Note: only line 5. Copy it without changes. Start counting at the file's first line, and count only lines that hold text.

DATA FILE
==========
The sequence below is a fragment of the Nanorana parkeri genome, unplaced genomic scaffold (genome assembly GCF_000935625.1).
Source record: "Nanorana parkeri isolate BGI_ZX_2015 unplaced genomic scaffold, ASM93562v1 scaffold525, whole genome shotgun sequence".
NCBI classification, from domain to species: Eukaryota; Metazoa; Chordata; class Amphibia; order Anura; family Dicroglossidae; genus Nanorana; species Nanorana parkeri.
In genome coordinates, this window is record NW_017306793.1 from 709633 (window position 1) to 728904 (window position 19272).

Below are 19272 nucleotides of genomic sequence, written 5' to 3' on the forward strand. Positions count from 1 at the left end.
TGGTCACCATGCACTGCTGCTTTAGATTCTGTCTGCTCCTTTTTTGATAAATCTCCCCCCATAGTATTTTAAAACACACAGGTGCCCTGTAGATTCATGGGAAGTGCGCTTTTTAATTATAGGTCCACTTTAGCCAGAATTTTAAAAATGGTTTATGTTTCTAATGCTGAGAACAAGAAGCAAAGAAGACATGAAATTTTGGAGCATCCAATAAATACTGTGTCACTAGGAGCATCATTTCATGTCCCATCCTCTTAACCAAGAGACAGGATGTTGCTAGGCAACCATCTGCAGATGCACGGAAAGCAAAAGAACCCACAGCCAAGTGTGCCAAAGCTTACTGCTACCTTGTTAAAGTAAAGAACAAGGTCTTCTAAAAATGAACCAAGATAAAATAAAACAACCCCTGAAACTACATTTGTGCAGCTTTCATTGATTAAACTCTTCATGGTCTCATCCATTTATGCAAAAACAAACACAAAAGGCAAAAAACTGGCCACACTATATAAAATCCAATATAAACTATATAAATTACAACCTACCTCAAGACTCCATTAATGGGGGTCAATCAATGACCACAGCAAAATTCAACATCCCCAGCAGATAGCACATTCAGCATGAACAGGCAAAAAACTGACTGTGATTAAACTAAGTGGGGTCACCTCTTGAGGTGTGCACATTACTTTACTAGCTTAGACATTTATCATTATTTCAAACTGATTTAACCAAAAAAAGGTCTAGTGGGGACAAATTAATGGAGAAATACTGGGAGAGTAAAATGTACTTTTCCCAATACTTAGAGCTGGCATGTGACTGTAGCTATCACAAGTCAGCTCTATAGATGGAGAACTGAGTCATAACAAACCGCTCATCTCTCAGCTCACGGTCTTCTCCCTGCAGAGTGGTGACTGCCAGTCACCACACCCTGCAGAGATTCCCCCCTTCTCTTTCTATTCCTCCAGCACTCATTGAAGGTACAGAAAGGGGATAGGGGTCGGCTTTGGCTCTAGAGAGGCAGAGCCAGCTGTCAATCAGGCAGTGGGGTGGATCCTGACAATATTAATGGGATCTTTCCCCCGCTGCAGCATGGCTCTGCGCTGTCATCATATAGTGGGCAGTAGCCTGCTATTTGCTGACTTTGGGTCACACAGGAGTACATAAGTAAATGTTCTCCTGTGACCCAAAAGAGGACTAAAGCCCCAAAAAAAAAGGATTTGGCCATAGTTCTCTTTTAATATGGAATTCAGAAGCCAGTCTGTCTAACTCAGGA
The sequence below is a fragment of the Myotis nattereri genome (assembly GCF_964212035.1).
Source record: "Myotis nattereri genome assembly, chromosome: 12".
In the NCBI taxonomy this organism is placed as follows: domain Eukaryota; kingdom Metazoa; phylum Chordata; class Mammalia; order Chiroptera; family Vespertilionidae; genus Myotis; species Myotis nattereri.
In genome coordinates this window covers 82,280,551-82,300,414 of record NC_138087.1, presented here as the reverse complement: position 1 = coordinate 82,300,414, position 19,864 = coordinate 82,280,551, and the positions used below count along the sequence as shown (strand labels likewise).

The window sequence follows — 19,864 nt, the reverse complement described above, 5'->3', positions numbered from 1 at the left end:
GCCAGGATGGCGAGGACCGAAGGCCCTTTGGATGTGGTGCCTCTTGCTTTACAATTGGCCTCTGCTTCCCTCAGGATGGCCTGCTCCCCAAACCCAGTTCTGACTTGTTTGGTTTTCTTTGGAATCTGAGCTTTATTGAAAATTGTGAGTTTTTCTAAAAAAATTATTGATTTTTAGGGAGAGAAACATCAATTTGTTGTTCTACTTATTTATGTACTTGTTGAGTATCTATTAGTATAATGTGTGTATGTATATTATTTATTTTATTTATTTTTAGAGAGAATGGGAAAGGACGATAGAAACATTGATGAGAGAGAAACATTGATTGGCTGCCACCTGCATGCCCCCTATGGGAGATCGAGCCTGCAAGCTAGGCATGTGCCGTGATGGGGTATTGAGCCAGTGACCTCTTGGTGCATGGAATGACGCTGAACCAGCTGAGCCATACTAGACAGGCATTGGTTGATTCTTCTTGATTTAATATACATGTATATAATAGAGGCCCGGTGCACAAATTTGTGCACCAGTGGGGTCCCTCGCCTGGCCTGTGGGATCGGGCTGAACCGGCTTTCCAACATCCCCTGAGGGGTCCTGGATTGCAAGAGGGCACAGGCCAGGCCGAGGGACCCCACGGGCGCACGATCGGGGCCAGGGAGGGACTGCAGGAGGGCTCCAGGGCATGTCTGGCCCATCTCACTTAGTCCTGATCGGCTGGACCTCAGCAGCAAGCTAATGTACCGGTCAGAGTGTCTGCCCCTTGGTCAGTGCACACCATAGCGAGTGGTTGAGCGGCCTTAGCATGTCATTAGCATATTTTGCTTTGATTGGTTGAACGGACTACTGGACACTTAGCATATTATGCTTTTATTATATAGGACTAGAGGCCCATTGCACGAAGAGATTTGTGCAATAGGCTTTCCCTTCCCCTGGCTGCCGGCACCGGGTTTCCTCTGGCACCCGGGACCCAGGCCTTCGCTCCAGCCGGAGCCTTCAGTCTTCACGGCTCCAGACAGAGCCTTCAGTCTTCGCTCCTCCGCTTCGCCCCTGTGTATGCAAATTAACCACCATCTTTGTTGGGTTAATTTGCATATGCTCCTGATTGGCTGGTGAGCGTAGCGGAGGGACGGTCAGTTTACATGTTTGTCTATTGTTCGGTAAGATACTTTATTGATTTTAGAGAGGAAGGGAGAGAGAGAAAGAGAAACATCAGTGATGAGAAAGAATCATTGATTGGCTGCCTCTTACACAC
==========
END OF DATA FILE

Below are 19272 nucleotides of genomic sequence, written 5' to 3' on the forward strand. Positions count from 1 at the left end.